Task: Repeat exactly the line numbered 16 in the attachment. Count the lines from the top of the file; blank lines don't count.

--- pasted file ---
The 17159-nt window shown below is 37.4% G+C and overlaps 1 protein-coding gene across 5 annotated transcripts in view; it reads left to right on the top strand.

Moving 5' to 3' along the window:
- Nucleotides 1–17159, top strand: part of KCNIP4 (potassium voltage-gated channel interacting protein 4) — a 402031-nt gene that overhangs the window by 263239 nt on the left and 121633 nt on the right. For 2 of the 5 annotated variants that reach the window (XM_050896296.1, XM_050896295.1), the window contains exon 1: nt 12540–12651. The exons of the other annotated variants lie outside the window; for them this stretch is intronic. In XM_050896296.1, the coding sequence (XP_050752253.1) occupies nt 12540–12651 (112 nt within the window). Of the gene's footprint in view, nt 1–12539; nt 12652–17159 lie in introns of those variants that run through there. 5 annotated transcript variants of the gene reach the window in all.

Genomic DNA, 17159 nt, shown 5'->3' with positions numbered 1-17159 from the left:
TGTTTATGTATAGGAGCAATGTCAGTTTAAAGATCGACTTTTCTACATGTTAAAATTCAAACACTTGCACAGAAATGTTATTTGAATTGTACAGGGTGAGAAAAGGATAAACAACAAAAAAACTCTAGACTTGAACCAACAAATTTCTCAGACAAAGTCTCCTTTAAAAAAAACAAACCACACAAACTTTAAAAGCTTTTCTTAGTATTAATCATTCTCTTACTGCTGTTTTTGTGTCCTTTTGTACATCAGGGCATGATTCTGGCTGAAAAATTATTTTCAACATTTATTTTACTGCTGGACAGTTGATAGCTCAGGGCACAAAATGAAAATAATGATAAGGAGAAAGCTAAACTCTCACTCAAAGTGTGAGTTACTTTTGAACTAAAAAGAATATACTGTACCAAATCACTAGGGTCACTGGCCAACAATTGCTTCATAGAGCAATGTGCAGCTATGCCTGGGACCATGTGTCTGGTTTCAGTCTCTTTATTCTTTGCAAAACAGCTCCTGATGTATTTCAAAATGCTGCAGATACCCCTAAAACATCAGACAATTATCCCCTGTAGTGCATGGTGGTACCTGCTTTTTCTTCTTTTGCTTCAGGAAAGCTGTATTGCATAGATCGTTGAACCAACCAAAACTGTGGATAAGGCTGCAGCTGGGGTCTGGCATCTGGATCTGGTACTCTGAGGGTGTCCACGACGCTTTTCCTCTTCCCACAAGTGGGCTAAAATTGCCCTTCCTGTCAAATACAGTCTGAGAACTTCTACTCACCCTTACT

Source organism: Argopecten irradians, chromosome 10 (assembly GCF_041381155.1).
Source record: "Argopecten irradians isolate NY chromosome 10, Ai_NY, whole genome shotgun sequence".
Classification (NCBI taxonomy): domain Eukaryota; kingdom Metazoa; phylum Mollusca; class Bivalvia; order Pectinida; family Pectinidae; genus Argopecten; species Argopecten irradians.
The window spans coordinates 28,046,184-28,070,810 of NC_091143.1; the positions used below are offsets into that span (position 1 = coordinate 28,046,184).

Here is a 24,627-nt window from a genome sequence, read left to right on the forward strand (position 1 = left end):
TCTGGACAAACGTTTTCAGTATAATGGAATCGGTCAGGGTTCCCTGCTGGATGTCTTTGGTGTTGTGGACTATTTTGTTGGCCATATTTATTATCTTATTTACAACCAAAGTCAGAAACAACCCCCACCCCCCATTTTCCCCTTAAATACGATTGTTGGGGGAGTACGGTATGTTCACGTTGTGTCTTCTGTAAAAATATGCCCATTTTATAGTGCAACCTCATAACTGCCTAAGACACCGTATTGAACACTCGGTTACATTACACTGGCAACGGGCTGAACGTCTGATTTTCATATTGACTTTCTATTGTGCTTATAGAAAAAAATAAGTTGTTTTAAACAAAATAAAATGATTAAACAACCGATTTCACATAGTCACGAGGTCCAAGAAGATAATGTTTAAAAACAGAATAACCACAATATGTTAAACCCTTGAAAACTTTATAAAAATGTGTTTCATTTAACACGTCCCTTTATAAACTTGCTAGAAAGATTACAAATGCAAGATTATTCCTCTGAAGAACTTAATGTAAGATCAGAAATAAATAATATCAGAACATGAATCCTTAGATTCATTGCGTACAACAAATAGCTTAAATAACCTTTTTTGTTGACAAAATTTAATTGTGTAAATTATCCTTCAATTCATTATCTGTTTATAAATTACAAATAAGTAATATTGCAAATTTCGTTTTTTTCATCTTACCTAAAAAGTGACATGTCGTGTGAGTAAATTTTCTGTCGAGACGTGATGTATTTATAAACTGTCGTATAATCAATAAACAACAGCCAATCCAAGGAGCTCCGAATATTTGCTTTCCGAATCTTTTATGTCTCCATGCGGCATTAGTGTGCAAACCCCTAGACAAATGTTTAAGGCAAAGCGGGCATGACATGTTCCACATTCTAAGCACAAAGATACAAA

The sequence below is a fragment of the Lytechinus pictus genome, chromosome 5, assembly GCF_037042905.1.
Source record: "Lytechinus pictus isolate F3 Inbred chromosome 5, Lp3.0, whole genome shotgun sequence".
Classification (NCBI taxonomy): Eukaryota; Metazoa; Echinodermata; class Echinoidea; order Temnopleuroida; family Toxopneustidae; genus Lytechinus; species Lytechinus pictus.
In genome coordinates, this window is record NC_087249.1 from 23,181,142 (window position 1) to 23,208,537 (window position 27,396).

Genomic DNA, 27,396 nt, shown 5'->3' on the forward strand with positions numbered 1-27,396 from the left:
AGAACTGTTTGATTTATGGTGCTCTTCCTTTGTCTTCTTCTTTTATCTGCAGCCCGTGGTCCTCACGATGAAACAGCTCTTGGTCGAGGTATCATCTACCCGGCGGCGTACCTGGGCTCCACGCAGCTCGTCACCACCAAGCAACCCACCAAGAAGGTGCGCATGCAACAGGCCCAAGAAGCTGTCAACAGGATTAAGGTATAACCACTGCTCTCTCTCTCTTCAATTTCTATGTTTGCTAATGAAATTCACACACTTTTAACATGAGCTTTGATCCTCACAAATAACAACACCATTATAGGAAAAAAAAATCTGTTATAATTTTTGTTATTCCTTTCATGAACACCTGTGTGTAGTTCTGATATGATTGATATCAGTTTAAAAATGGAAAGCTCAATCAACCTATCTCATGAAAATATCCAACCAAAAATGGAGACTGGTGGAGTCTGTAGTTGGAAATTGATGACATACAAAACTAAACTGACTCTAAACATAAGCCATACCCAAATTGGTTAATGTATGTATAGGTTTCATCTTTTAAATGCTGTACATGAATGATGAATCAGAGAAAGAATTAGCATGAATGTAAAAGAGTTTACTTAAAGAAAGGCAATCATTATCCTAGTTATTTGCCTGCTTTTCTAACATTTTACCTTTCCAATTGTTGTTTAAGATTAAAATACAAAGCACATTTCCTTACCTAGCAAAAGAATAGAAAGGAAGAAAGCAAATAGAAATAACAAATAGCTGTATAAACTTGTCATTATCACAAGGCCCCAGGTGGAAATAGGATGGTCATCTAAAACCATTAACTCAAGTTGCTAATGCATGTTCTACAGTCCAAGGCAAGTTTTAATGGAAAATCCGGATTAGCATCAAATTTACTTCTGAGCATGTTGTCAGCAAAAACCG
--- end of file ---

Genomic DNA, 27,396 nt, shown 5'->3' on the forward strand with positions numbered 1-27,396 from the left: